'Functional' is the operative word. You can't successfully electroplate a functional coating onto steel/iron from a simple salt of copper, like copper sulphate or copper acetate (a vinegar solution) primarily because it will "immersion deposit" (remember the science class lesson where you drops nails into copper sulphate and they copper plate themselves with no electricity) and will have no adhesion. To get a functional, adherent coating you need to start over with a different plating solution (a cyanide copper plating solution) which is far too hazardous for home use, or a proprietary copper pyrophosphate solution. The student plating won't be fine grained, it won't be pore free, it won't be bright, it won't be of consistent thickness, it won't plate onto the recesses of your figurines.

Good luck and have fun, but don't do it to the figures if they are of value to you -- instead send them to a plating shop which can use the proper cyanide-based chemistry for real-world applications as opposed to science class demos. Good luck!

pic of Ted Mooney Teds signature
Ted Mooney, P.E. RET
finishing.com
Pine Beach, New Jersey

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Q. Dear Ted

You went on a bit about what one shouldn't do, but what CAN you do if you want to copper plate steel? Understood about the immersion deposit bit, for example.

But WHICH salts of copper are okay to use? How much current?

Thanks

Prashant

Prashant Upadhyaya
- Dehra Dun, Uttaranchal, India


+++++

A. Hi, Prashant. I "went on a bit" because I was trying to to preempt your question -- but apparently it didn't work :-)

You have to switch to copper cyanide (very dangerous) or a proprietary copper pyrophosphate bath. Although a better approach might be to nickel plate first, and then copper plate. As for the amount of current, Faraday's Law tells you how many amp-hours you need for how much copper deposition. You need to use careful temperature control, uniform air agitation, and efficient continuous filtration. You need to forget using scrap copper as an anode material, and buy proper phosphorized oxygen-free anodes. You need to get electroplating power supplies with periodic reverse current capability.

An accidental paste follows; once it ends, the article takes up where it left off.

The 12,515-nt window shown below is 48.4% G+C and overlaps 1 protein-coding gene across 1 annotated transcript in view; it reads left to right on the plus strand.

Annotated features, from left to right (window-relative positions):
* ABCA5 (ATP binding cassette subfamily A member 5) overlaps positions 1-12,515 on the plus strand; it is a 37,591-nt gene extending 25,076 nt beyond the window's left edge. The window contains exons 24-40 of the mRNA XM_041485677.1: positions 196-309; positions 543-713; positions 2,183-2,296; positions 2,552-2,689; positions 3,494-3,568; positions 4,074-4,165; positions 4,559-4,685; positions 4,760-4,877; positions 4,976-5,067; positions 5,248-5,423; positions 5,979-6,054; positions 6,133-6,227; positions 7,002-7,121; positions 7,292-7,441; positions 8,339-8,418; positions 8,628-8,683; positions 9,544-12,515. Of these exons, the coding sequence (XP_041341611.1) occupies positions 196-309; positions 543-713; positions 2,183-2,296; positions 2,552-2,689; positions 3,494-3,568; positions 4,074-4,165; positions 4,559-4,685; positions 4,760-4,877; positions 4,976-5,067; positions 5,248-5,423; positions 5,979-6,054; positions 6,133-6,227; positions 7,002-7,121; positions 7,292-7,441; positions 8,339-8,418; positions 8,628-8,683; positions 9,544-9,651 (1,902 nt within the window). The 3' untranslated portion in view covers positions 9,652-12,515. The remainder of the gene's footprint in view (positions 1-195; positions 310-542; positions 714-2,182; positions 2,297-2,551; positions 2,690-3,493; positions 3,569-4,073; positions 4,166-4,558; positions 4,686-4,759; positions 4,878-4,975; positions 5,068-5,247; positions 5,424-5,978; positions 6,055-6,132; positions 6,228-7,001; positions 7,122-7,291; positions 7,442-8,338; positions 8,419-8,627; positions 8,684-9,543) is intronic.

It is one thing for us to teach a student to electrochemically move copper from an anode to the cathode as a lesson in chemistry, electricity, and Faraday's Law, but it's an entirely different thing to apply a thick, bright, adherent, pore-free, corrosion resistant, robust, functional copper coating. It's a bit like showing students how to build clay models of automobiles for wind tunnel tests, and then people asking what tweaks they'll need to do on those "automobiles" so they can drive them on the freeway :-)

An inexpensive and ubiquitous book on the subject is the Metal Finishing Guidebook. It will introduce you to how to do "real" copper electroplating as opposed to a science experiment. Further, it has tables that do the Faraday's Law calculation for you and tell you how many ampere-hours you need to apply for a given thickness of plating. Best of luck with it, Prashant!

pic of Ted Mooney Teds signature
Ted Mooney, P.E. RET
finishing.com
Pine Beach, New Jersey

July 8, 2009

Q. Hi Ted,
I understand from this discussion that --
a) Simple DIY electroplating is possible (copper on steel) at home
and
b) It can't be done at home on large scale but is possible at a small scale.

Here is exactly what I want to do. I have a steel water bottle (16 oz). I want to coat the inside wall of this bottle with copper. I want to leave the outside untouched.
Is it possible to do this at home, and if yes, what material do I need to buy.
If not possible at home, can someone help me find an electroplating shop in southern LA which can do this. This is a really small scale job so not sure if commercial guys would be interested in this.

Nishith Mohnot
- Torrance, California


July 30, 2009

A. Hi, Nishith. No, that is not what I was trying to say. Maybe I could put it this way:

a). Simple completely non-functional copper on steel plating for the sole purpose of science projects is possible at home, and very easy.
but
b). Functional copper plating on steel requires poisonous cyanide solutions (which are utterly inappropriate for a home) or proprietary copper pyrophosphate solutions, together with temperature control, air agitation, filtration, phosphorized anodes, proper power supplies, experience, and access to solution analysis equipment.